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A macro-economic analysis of the activity of multinational groups is of particular interest for economic policy in a country like Belgium with a longstanding tradition of openness to foreign investment. This working paper combines a database of enterprise groups that are active in Belgium with industry-level data from the national accounts to show that multinational groups play an important role in the Belgian economy. Together, foreign affiliates and firms that are part of a Belgian multinational group account for more than 40% of GDP, 25% of total employment and 75% of exports.
This paper presents an estimation of employment sustained directly and indirectly by exports based on an export-heterogeneous input-output table. In this table, manufacturing industries are disaggregated according to the exporter status of firms in order to account for within-industry differences in input structures. According to our results, export-sustained employment in Belgium amounted to 1.32 million jobs in 2010, which corresponds to 29.5 % of total employment.
For a finer analysis of competitiveness and value chain integration, this working paper presents a micro-data based breakdown of manufacturing industries in the 2010 Belgian supply-and-use and input-output tables into export-oriented and domestic market firms. The former are defined as those firms that export at least 25% of their turnover. Analyses based on the resulting export-heterogeneous IOT reveal differences between the two in terms of input structures and import behaviour: export-oriented manufacturers have lower value-added in output shares, and they import proportionally more of the intermediates they use. Moreover, exports of export-oriented manufacturers generate a substantial amount of value added in other Belgian firms, in particular providers of services. The policy implication of these results is that Belgium’s external competitiveness depends not only on exporters but also on firms that mainly serve the domestic market. To maximise the impact of export promotion in terms of domestically generated value added, the entire value chain for the production of exports must be taken into account.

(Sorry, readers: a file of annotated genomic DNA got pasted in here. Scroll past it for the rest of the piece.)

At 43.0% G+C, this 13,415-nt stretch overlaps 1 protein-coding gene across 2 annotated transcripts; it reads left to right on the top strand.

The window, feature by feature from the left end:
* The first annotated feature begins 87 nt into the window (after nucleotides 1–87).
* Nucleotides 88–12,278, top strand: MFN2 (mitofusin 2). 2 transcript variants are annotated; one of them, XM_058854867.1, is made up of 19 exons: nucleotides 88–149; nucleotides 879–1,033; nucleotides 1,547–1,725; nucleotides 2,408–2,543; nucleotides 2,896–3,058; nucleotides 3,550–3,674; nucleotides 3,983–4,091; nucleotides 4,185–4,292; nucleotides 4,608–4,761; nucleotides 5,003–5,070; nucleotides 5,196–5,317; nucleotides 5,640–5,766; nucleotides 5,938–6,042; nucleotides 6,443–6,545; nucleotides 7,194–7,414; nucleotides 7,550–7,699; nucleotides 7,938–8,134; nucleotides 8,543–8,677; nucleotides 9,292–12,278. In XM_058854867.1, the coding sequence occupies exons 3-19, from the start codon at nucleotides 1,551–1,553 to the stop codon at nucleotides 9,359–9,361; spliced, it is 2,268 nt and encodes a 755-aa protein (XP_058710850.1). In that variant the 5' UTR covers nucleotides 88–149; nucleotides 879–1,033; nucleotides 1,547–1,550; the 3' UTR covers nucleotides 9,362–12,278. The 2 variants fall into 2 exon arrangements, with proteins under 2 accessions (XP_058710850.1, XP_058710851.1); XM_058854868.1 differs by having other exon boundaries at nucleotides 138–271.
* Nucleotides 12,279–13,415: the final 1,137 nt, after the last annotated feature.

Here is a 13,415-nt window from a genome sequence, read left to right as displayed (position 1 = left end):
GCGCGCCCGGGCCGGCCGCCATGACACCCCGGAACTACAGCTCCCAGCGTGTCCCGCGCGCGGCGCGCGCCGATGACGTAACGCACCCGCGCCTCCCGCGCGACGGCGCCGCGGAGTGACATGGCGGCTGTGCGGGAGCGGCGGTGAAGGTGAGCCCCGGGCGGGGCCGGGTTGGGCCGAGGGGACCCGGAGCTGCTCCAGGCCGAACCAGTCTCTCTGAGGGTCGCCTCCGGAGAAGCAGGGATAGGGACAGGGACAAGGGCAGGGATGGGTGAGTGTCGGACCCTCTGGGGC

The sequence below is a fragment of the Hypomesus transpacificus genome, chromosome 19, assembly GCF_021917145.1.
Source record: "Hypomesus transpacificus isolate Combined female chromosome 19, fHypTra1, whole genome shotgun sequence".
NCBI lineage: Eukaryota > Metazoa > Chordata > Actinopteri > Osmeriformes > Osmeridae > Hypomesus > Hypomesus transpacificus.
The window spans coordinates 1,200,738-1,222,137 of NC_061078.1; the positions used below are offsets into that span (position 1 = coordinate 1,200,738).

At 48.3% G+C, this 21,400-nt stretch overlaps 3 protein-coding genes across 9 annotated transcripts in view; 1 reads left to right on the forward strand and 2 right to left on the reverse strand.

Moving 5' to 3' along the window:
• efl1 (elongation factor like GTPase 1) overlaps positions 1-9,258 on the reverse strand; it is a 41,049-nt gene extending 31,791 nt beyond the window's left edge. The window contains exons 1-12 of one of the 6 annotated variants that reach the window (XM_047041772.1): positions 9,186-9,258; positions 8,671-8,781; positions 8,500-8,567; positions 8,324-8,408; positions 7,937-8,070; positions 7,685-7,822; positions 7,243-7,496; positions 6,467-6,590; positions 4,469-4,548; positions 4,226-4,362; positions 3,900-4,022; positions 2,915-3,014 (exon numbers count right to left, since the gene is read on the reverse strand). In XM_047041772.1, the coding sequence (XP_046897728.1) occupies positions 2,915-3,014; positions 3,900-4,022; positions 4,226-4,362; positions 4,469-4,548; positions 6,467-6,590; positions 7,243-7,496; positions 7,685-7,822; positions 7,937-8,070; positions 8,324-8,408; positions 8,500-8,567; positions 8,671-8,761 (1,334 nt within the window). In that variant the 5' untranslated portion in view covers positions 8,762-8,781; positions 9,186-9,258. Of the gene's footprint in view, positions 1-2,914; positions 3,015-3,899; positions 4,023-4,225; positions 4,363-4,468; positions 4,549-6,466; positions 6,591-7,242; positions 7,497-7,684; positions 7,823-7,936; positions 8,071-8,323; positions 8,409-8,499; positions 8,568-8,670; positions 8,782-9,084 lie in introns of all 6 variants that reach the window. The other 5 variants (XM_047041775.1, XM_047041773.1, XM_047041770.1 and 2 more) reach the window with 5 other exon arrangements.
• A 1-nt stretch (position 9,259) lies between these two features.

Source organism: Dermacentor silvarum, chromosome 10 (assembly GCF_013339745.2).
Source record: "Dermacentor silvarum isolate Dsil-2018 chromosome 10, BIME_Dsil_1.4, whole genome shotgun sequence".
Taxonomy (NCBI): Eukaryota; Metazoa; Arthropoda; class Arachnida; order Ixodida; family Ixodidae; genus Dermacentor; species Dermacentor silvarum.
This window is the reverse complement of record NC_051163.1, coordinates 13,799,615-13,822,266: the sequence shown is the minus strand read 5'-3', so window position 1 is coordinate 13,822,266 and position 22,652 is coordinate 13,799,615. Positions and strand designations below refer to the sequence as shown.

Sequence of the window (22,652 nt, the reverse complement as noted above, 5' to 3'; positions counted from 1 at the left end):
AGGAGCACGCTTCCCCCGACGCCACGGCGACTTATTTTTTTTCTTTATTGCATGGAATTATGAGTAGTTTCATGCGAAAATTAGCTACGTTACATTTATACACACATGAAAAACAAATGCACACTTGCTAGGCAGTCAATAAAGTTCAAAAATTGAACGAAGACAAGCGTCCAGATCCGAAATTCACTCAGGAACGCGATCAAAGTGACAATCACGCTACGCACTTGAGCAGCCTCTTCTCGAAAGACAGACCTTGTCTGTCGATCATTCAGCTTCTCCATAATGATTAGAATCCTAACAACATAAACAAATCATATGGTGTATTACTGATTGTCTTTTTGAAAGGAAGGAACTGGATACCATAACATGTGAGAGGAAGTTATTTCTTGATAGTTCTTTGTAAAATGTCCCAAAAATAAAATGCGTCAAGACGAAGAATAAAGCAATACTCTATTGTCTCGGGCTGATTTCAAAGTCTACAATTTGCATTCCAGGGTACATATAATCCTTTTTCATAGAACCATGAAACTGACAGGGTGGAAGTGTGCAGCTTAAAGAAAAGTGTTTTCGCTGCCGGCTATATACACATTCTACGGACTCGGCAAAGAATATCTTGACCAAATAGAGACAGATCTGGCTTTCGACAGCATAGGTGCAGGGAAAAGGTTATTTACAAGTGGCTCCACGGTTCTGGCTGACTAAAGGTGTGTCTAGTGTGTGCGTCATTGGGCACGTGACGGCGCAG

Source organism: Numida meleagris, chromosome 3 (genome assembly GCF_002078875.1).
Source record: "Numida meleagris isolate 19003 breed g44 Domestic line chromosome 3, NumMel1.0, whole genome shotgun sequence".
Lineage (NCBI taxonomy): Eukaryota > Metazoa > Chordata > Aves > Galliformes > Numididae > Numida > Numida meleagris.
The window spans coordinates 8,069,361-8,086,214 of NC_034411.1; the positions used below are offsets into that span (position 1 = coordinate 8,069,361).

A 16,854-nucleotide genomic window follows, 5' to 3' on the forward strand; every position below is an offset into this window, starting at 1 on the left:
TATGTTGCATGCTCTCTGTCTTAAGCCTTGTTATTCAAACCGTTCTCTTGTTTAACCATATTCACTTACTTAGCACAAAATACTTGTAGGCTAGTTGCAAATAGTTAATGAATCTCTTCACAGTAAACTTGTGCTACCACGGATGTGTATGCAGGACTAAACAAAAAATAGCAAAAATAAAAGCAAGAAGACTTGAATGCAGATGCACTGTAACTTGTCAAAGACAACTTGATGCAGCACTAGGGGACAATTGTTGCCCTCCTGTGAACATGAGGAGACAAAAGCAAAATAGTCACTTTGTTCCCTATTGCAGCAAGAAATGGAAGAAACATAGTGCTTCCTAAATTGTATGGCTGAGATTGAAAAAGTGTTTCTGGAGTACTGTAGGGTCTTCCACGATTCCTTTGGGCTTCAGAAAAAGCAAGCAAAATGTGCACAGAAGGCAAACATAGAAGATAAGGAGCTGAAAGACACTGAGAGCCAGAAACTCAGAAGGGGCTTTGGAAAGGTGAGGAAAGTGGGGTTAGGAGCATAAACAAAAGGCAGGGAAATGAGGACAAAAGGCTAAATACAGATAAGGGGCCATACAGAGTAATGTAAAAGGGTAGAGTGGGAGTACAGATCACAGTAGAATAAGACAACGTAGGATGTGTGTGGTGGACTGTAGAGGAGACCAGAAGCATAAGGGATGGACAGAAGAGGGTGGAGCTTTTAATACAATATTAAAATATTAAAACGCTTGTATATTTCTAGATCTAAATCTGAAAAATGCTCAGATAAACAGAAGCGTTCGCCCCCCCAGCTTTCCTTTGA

Offshoring has since long been a matter of concern in developed countries and has recently received growing attention in the economic literature. The aim of this paper is to provide a critical review of definitions of offshoring that have been put forward in recent years, thereby updating the definitions in earlier publications of the Federal Planning Bureau. We also take a closer look at how offshoring can be measured. In the absence of individual firm data, we focus on indirect trade-based measures of offshoring, compare them and present results for Belgium that show an upward trend in offshoring.